Cartoon image of a man showing his arm where he received a vaccination

Although maternal pertussis vaccination is recommended, uptake is suboptimal in New Zealand (NZ), despite full funding in general practice and hospitals. We determined whether funding maternal pertussis vaccination in community pharmacy increases its uptake. Pertussis vaccination during pregnancy was compared between non-contiguous, demographically similar regions of NZ.

The pertussis vaccine was funded at pharmacies from Nov 2016 in one NZ region (Waikato), but not in comparator regions (Northland, Hawkes Bay). Vaccinations during pregnancy were determined from the National Immunisation Register, general practice and pharmacy claims data, and a maternity database. Comparisons were made using adjusted odds ratios (OR) and 95% confidence intervals (CI)for Nov 2015 to Oct 2016 versus Nov 2016 to Oct 2019. The odds of pregnancy pertussis vaccination increased in the post-intervention versus pre-intervention period with this increase being larger(p = 0.0014) in the intervention (35% versus 21%, OR = 2.07, 95% CI 1.89–2.27) versus the control regions (38% versus 26%, OR = 1.67, 95% CI 1.52–1.84). Coverage was lower for Māori versus non-Māori, but increased more for Māori in the intervention versus control regions (117% versus38% increase).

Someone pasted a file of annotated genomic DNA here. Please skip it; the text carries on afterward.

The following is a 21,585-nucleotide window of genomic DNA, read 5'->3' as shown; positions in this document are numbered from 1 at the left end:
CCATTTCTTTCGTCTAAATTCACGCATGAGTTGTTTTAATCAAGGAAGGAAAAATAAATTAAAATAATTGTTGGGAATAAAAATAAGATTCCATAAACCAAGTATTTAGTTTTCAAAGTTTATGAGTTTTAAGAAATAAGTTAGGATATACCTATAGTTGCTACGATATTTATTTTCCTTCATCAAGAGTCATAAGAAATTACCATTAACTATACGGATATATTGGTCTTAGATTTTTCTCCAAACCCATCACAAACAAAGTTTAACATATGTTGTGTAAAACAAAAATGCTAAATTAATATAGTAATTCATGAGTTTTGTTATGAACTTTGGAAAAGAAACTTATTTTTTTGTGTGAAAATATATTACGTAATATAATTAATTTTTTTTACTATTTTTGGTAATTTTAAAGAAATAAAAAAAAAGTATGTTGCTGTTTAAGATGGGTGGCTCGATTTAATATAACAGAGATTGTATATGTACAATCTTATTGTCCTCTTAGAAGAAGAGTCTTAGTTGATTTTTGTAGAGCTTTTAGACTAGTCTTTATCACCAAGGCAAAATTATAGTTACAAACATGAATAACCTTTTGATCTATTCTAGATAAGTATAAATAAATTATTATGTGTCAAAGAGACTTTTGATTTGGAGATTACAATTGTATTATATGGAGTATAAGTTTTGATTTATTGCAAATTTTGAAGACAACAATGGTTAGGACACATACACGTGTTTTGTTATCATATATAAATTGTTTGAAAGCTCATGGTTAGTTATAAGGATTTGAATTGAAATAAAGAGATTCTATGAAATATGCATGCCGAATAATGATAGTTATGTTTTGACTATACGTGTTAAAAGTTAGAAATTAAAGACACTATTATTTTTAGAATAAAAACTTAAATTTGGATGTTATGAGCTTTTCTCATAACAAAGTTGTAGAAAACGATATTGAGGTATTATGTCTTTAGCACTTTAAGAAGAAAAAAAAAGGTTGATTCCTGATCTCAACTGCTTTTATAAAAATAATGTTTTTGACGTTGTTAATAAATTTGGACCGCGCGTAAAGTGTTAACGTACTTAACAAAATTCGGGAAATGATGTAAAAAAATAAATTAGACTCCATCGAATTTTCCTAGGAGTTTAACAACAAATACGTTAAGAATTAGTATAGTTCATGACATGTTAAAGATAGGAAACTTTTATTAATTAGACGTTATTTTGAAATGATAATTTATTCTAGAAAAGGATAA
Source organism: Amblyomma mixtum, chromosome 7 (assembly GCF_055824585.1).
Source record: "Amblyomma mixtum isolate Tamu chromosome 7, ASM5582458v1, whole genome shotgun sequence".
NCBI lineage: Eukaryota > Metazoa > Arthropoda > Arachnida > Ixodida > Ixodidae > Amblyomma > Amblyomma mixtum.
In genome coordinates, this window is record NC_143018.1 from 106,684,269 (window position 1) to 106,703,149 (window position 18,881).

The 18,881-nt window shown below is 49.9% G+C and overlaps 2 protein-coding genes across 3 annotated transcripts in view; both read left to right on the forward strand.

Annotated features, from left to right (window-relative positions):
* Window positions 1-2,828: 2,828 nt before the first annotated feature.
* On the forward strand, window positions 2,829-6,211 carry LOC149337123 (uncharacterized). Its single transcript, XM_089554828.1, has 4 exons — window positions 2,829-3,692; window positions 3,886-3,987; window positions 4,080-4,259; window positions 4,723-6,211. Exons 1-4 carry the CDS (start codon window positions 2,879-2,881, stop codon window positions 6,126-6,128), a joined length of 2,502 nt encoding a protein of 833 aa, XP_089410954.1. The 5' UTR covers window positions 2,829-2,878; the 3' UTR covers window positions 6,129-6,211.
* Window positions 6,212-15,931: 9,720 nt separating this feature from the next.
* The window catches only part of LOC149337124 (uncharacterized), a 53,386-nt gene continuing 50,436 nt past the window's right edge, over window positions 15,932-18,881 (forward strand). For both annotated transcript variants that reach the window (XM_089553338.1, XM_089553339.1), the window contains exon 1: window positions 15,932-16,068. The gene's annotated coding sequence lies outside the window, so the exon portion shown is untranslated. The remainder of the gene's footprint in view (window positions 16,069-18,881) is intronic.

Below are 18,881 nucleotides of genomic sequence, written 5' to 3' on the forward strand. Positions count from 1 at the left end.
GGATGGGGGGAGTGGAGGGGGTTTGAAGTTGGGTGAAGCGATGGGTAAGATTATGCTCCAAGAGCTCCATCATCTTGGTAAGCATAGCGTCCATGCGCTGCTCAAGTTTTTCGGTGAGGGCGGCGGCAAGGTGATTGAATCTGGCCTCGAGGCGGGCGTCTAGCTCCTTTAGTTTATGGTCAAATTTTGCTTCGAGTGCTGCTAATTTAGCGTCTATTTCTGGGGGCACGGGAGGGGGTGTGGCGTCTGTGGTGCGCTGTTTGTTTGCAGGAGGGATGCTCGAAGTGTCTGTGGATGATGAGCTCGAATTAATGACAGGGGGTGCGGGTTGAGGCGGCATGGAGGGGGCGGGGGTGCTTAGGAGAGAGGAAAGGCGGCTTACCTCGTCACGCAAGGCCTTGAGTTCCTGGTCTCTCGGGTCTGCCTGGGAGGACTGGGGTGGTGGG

It was found that funding maternal pertussis vaccination in pharmacy increases uptake, particularly for Māori women. Measures to increase coverage should include reducing barriers to vaccines being offered by non-traditional providers, including pharmacies.

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Howe AS, Gauld NJ, Cavadino AY, Petousis-Harris H, Dumble F, Sinclair O and Grant CC



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Journal article

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